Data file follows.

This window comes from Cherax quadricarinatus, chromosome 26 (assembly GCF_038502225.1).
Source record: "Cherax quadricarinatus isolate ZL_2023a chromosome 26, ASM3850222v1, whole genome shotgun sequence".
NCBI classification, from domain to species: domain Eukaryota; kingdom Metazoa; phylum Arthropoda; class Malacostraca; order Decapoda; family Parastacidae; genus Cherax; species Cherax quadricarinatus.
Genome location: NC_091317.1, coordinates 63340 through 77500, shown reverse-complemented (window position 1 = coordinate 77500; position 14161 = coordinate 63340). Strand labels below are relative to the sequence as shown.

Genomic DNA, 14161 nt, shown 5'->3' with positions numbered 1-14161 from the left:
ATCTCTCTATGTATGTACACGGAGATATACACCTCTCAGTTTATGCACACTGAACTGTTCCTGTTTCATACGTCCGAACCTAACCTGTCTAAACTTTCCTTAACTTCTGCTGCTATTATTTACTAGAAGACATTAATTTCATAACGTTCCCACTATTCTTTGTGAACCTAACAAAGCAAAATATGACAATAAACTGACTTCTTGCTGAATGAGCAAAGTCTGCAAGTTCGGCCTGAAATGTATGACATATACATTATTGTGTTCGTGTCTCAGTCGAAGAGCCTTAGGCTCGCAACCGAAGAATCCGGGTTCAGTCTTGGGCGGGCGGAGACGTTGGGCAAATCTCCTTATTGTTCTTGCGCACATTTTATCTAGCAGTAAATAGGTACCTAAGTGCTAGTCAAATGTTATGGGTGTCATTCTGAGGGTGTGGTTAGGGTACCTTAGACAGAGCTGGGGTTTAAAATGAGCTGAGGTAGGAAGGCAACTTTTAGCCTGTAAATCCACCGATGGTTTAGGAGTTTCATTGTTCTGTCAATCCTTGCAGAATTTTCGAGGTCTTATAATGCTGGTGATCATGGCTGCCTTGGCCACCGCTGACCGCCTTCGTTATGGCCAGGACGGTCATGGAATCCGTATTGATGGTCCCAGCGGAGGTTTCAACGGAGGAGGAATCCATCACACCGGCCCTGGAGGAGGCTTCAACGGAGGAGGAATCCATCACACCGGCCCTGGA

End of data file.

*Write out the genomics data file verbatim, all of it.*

This window comes from Cherax quadricarinatus, chromosome 26 (assembly GCF_038502225.1).
Source record: "Cherax quadricarinatus isolate ZL_2023a chromosome 26, ASM3850222v1, whole genome shotgun sequence".
NCBI classification, from domain to species: domain Eukaryota; kingdom Metazoa; phylum Arthropoda; class Malacostraca; order Decapoda; family Parastacidae; genus Cherax; species Cherax quadricarinatus.
Genome location: NC_091317.1, coordinates 63340 through 77500, shown reverse-complemented (window position 1 = coordinate 77500; position 14161 = coordinate 63340). Strand labels below are relative to the sequence as shown.

Genomic DNA, 14161 nt, shown 5'->3' with positions numbered 1-14161 from the left:
ATCTCTCTATGTATGTACACGGAGATATACACCTCTCAGTTTATGCACACTGAACTGTTCCTGTTTCATACGTCCGAACCTAACCTGTCTAAACTTTCCTTAACTTCTGCTGCTATTATTTACTAGAAGACATTAATTTCATAACGTTCCCACTATTCTTTGTGAACCTAACAAAGCAAAATATGACAATAAACTGACTTCTTGCTGAATGAGCAAAGTCTGCAAGTTCGGCCTGAAATGTATGACATATACATTATTGTGTTCGTGTCTCAGTCGAAGAGCCTTAGGCTCGCAACCGAAGAATCCGGGTTCAGTCTTGGGCGGGCGGAGACGTTGGGCAAATCTCCTTATTGTTCTTGCGCACATTTTATCTAGCAGTAAATAGGTACCTAAGTGCTAGTCAAATGTTATGGGTGTCATTCTGAGGGTGTGGTTAGGGTACCTTAGACAGAGCTGGGGTTTAAAATGAGCTGAGGTAGGAAGGCAACTTTTAGCCTGTAAATCCACCGATGGTTTAGGAGTTTCATTGTTCTGTCAATCCTTGCAGAATTTTCGAGGTCTTATAATGCTGGTGATCATGGCTGCCTTGGCCACCGCTGACCGCCTTCGTTATGGCCAGGACGGTCATGGAATCCGTATTGATGGTCCCAGCGGAGGTTTCAACGGAGGAGGAATCCATCACACCGGCCCTGGAGGAGGCTTCAACGGAGGAGGAATCCATCACACCGGCCCTGGA